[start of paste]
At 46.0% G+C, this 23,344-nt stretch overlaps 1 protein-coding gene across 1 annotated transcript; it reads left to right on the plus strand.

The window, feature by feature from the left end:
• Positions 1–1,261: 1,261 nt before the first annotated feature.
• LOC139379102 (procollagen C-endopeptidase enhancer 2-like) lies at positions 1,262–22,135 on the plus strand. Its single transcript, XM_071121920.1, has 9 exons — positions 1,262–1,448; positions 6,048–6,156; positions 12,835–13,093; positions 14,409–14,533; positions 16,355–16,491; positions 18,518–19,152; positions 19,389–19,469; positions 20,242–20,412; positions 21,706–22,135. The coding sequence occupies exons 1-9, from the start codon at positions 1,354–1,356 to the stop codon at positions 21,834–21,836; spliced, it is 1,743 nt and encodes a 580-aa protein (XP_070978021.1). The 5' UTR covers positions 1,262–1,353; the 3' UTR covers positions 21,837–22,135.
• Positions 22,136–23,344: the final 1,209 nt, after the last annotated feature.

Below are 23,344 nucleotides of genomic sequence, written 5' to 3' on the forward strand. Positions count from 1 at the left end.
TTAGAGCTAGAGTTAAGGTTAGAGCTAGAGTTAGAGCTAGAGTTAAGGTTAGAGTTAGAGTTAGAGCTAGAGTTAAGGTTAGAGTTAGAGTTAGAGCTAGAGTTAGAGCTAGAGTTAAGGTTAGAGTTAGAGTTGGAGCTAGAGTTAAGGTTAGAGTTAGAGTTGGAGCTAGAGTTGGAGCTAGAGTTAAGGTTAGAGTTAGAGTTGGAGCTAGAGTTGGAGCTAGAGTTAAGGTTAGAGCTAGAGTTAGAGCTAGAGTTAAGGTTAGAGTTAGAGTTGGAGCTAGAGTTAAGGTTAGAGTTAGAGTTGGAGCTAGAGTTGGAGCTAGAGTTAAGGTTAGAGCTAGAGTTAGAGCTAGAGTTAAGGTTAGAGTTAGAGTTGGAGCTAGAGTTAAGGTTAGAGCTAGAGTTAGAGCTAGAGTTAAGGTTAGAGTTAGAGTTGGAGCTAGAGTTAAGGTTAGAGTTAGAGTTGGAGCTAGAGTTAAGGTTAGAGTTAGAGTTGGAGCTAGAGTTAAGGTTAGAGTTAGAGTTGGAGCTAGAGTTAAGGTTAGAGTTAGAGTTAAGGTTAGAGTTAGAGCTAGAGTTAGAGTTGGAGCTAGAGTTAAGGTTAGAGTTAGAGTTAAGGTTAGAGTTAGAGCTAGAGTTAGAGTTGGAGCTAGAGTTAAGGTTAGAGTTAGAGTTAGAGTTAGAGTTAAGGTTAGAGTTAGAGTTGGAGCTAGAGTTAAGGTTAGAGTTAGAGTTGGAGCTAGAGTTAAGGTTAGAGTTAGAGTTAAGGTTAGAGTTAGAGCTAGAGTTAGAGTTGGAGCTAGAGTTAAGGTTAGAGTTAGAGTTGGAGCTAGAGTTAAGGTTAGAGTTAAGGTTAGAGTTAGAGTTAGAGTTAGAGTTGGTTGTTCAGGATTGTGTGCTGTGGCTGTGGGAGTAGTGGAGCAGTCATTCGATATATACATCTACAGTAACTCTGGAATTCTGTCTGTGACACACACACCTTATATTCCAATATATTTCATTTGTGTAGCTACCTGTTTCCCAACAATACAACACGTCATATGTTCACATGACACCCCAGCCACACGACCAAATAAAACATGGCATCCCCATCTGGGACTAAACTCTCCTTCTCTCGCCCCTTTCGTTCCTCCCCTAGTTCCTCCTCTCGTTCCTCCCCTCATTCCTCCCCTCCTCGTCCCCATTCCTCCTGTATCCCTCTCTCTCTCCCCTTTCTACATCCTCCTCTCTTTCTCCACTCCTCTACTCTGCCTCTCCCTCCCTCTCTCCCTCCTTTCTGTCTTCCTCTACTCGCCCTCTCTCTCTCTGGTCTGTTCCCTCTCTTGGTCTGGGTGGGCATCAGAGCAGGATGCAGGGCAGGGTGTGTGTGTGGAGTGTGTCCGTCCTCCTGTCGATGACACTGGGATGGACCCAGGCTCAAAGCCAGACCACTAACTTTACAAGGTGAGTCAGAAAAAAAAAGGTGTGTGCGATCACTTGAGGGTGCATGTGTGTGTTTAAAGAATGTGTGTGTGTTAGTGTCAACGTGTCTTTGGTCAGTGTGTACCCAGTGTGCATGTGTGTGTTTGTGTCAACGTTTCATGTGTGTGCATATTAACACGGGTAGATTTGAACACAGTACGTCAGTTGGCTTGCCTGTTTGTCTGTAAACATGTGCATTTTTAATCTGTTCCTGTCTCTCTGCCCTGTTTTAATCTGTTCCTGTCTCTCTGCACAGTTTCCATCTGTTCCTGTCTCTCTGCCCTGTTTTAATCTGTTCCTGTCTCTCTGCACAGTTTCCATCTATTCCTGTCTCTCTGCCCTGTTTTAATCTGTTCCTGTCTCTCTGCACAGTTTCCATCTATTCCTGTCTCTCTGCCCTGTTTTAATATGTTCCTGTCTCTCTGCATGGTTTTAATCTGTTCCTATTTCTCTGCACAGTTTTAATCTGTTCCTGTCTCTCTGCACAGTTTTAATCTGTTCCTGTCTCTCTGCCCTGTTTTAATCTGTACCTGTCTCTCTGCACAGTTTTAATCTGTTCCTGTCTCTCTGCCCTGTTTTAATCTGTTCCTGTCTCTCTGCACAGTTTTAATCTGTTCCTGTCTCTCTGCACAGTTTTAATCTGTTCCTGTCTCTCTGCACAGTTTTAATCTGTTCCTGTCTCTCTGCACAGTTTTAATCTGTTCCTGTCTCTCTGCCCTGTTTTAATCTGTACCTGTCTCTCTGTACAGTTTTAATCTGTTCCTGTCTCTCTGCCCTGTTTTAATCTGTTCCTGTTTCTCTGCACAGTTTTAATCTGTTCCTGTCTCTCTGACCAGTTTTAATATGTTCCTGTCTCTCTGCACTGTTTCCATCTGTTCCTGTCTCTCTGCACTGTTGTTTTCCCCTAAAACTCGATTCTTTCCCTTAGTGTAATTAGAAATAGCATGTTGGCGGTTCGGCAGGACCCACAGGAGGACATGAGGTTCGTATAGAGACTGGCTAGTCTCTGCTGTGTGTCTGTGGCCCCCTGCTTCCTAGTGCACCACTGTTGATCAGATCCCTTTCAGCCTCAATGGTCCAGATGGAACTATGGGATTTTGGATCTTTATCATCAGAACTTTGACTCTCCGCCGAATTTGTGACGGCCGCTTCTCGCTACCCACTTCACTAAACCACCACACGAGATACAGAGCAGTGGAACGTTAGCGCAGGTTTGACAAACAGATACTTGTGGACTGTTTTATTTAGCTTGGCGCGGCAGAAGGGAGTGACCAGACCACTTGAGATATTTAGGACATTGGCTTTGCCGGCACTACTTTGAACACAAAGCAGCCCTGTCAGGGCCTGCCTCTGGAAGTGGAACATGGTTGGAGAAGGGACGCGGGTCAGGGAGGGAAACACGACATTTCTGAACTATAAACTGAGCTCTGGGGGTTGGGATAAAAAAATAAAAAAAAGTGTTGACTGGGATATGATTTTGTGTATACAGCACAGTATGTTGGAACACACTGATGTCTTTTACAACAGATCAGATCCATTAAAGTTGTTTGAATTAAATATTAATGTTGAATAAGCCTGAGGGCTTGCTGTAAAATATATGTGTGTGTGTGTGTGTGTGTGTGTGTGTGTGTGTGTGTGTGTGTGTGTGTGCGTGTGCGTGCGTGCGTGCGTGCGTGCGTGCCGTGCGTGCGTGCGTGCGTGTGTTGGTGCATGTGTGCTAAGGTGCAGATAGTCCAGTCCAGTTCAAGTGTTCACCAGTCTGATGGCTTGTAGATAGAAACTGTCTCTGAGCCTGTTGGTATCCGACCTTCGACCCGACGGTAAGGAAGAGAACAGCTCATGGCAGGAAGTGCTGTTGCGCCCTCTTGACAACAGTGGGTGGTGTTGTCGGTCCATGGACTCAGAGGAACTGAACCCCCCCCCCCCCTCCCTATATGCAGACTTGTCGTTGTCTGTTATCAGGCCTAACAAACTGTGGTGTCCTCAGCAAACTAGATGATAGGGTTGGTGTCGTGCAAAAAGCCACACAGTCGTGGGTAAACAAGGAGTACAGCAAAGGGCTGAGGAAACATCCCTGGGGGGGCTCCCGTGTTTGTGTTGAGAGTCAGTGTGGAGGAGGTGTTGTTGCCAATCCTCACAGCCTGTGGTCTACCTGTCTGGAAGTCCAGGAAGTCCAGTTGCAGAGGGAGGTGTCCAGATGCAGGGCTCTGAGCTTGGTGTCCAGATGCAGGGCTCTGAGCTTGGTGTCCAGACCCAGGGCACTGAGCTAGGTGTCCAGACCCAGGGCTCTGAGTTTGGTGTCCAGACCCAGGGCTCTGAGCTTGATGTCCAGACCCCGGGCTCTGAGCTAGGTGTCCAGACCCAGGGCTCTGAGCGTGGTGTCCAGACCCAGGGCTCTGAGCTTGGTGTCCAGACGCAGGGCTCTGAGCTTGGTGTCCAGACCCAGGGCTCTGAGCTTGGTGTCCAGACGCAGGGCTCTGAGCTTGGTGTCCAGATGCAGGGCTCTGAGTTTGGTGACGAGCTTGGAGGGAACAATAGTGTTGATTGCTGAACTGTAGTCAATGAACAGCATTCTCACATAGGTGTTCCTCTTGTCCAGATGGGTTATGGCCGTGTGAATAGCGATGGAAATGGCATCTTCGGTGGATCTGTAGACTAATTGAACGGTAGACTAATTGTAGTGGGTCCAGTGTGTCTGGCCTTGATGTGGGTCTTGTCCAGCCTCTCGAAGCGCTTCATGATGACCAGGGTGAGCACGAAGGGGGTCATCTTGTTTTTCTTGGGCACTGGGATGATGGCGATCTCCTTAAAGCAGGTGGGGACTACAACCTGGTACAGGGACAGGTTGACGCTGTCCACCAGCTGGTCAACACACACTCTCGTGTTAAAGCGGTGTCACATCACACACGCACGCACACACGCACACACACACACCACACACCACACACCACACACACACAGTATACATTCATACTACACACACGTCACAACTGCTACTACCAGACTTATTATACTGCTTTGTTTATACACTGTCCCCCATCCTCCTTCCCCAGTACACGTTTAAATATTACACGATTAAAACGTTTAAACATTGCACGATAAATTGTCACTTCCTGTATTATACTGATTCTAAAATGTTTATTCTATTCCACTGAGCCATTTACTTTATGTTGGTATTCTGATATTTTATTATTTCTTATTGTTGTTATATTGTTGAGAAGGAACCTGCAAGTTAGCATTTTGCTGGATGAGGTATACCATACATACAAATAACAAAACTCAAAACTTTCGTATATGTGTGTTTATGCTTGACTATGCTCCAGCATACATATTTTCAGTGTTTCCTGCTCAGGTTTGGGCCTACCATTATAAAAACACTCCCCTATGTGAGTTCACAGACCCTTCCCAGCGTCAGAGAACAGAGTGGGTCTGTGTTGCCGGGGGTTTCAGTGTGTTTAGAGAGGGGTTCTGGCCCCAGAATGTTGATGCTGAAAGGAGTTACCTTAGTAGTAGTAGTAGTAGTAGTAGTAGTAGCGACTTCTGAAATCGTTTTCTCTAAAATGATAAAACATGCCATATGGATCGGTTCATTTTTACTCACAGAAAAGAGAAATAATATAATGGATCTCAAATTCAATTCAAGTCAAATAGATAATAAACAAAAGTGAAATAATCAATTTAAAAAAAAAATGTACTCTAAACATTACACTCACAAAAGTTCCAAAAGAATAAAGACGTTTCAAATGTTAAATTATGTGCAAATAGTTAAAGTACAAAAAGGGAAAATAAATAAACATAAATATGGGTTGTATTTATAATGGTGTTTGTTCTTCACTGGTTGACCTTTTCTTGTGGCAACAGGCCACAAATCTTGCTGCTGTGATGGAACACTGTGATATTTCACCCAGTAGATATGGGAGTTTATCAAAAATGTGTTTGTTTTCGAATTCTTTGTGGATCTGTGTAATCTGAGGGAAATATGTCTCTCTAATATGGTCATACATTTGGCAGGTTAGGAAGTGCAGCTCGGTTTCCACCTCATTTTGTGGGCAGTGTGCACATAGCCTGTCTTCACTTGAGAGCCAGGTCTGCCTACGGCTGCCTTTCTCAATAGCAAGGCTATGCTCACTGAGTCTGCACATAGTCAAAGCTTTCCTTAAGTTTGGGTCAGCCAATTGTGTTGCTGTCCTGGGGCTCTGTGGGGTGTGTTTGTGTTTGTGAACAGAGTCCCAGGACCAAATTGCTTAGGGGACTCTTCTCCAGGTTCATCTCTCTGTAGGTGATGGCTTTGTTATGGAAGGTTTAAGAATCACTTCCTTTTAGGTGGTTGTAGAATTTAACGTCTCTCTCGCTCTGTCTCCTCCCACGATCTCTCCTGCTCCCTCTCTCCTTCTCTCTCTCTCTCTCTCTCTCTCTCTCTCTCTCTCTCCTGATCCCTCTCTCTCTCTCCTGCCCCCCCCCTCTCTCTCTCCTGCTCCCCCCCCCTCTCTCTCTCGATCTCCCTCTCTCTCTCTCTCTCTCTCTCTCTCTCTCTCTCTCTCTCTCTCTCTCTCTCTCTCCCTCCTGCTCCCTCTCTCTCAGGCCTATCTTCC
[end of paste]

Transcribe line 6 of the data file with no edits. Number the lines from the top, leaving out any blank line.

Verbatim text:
Below are 23,344 nucleotides of genomic sequence, written 5' to 3' on the forward strand. Positions count from 1 at the left end.